Gerald North, Dec 1, 2009 purporting to justify data refusals by the Team:
McIntyre entered the fray by asking for data from Mann and his coauthors in about 2000 [actually 2003, but who expects accuracy from climate scientists]. As I understand it they complied, but the more they complied the more he wanted. He began to make requests of others. He sometimes not only wanted data, but computer programs. When he could not figure out how the programs worked he wanted help. From what they tell me this became so irritating that they stopped answering his emails.
North is giving public credence to this increasingly popular meme among climate scientists. Virtually everything in North’s meme is untrue. Rather than provide a detailed rebuttal, let me suggest an another and far more plausible alternative. Mann and others didn’t want to give data to potential critics. Let me show an actual situation, one where the Climategate Letters provide much new information.
The Mann et al 1998-99 reconstruction had “steps” (grandiosely called “experiments” by Mann), but the results of the individual steps were never archived, only the splice of 11 steps. For statistical analysis, one needs to have the residuals, which we requested in 2003. Mann refused. At this point in 2003, contrary to North’s allegations, Mann hadn’t provided any source code, any computer programs nor any interpretations of computer programs. All that he had provided us was a URL on his FTP site for the proxy data supposedly used in MBH – a data set that he later claimed was the “wrong” data set and which he deleted in Nov 2003 and a new version of the MBH proxy data was made public. At the point that the residuals were refused, Mann hadn’t spent more than a few minutes responding to requests from us.
The MBH residual series crop up in the Climategate Letters. In July 2003, Mann had sent CRU the very data that he later refused to provide to us. (BTW Osborn also asked Mann for source code and interpretation of matters that he did not understand.) Mann made it very clear to Osborn that the residual series were provided in total confidence, that they were “dirty laundry” which he did not want to “fall into” the wrong hands.
Did Mann refuse to provide the residual series to us because answering our inquiries had taken up so much of his time that he stopped answering? Or was there some other reason?
Michael Mann to Tim Osborn, CRU, July 2003
Attached are the calibration residual series for experiments based on available networks back to: AD 1000, AD 1400, AD 1600… You only want to look at the first column (year) and second column (residual) of the files. I can’t even remember what the other columns are! mike
p.s. I know I probably don’t need to mention this, but just to insure absolutely clarify on this, I’m providing these for your own personal use, since you’re a trusted colleague. So please don’t pass this along to others without checking w/ me first. This is the sort of “dirty laundry” one doesn’t want to fall into the hands of those who might potentially try to distort things…
McIntyre to Mann, December 2003 cc NSF
In MBH98 and MBH99, you refer to analyses of residuals carried out in these studies. Could you please provide me with (a) preferably, a FTP location for the residual series, together an FTP reference for the program generating the residuals; or, (b) in the absence of such FTP location, an email enclosing this information. Your analysis of these residuals was used to estimate confidence intervals in an influential scientific paper.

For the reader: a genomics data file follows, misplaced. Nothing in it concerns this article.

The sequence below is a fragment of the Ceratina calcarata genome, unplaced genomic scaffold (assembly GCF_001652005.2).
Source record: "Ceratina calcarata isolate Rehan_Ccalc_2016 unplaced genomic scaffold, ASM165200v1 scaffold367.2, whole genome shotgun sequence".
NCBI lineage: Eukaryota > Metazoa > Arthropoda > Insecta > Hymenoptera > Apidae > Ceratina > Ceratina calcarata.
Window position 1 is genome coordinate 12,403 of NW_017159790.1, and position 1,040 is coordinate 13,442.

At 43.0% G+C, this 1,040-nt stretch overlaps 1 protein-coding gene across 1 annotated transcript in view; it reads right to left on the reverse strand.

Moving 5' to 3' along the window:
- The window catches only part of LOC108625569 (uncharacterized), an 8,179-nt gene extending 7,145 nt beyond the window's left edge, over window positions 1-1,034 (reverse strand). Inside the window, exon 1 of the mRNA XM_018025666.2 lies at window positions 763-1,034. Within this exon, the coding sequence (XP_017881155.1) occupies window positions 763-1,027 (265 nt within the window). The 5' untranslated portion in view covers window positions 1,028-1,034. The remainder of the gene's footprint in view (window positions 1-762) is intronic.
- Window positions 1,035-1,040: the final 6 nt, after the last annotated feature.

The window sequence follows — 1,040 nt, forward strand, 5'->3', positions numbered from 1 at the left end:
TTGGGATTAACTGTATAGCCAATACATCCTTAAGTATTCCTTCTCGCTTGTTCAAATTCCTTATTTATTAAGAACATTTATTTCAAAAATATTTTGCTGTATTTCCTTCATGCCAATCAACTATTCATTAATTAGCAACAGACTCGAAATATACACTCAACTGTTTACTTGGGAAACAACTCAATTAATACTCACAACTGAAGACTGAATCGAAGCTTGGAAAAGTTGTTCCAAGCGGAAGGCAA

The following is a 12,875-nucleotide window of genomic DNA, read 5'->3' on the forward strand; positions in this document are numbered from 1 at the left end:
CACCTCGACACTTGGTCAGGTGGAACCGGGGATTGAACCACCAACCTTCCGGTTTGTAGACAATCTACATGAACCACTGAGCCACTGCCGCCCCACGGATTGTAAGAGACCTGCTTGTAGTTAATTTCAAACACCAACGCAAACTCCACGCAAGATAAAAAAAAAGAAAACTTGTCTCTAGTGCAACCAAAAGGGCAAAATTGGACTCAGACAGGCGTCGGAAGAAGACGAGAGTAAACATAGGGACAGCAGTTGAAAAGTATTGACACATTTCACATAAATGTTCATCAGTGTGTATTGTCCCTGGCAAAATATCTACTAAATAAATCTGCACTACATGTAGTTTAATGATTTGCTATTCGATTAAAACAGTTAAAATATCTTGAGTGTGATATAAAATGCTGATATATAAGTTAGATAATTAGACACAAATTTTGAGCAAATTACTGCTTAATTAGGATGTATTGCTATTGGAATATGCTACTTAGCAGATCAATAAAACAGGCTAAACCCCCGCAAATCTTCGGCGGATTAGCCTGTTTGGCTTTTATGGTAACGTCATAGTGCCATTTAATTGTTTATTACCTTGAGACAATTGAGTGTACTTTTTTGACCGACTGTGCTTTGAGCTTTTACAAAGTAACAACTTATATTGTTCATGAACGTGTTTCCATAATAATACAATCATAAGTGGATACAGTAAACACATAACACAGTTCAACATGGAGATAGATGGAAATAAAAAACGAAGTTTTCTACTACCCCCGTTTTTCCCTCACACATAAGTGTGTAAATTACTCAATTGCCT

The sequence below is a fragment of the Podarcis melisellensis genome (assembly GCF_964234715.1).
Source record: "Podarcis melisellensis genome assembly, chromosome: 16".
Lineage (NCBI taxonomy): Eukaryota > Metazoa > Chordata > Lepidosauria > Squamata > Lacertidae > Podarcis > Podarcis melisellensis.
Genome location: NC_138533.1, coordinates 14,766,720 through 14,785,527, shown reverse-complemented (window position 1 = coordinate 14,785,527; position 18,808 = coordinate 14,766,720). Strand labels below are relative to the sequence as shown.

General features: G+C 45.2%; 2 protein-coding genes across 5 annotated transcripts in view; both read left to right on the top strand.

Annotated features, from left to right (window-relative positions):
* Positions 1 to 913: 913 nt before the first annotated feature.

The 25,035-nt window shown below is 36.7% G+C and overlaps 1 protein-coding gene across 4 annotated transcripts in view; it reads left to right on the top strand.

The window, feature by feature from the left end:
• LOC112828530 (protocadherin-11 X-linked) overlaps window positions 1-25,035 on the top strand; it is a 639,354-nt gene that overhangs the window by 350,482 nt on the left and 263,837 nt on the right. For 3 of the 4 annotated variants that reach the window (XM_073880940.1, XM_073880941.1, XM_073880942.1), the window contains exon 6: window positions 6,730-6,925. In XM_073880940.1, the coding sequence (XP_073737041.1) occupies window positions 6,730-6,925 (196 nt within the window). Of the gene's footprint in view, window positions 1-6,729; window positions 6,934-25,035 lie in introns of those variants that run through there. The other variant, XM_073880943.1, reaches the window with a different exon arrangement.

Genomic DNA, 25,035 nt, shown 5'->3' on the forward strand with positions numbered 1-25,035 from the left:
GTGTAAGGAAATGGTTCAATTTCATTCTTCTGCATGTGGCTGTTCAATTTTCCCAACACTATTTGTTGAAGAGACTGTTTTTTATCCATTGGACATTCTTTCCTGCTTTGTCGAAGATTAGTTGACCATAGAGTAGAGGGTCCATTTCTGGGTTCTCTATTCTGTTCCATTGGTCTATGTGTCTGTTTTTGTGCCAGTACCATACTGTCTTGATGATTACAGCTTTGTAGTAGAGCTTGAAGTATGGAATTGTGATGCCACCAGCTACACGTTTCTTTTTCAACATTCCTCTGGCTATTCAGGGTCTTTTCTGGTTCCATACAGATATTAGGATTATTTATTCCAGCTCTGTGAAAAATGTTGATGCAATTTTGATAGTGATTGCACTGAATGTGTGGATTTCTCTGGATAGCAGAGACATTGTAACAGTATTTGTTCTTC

David Verardo Director, Paleoclimate Program, US National Science Foundation, Dec. 17, 2003 preemptively permitting Mann not to disclose his “dirty laundry”:
Dr. Mann and his other US colleagues are under no obligation to provide you with any additional data beyond the extensive data sets they have already made available. He is not required to provide you with computer programs, codes, etc. His research is published in the peer-reviewed literature which has passed muster with the editors of those journals and other scientists who have reviewed his manuscripts. You are free to your analysis of climate data and he is free to his.
McIntyre to Ziemelis of Nature, August 2004
we are writing to reiterate long-standing requests for data and results from MBH98, which we have already communicated on several occasions. You had stated that these requests would be resolved in the new SI, but unfortunately this is not the case. While you are undoubtedly weary of this correspondence, our original request for disclosure was reasonable and remains reasonable. It is only the unresponsiveness of the original authors that is placing a burden on you and your associates. Some of these items have been outstanding for 7 months. They were not attended to in the new SI and need to be dealt with promptly. … In particular, we still seek … the results of the 11 “experiments” referred to in MBH98, including: (b) the NH temperature reconstruction (11 series from the start of each calculation step to 1980); (c) the residuals (11 series from the start of each calculation step to 1980)… Since their claims of skill in reconstructing past climates depend on these “experiments” and their estimation of confidence intervals is based on the residual series, it is unnecessary to explain why these data are of interest. Again, we have repeatedly requested this data.
Ziemelis to McIntyre, Sept 2004
And with regard to the additional experimental results that you request, our view is that this too goes beyond an obligation on the part of the authors, given that the full listing of the source data and documentation of the procedures used to generate the final findings are provided in the corrected Supplementary Information. (This is the most that we would normally require of any author.)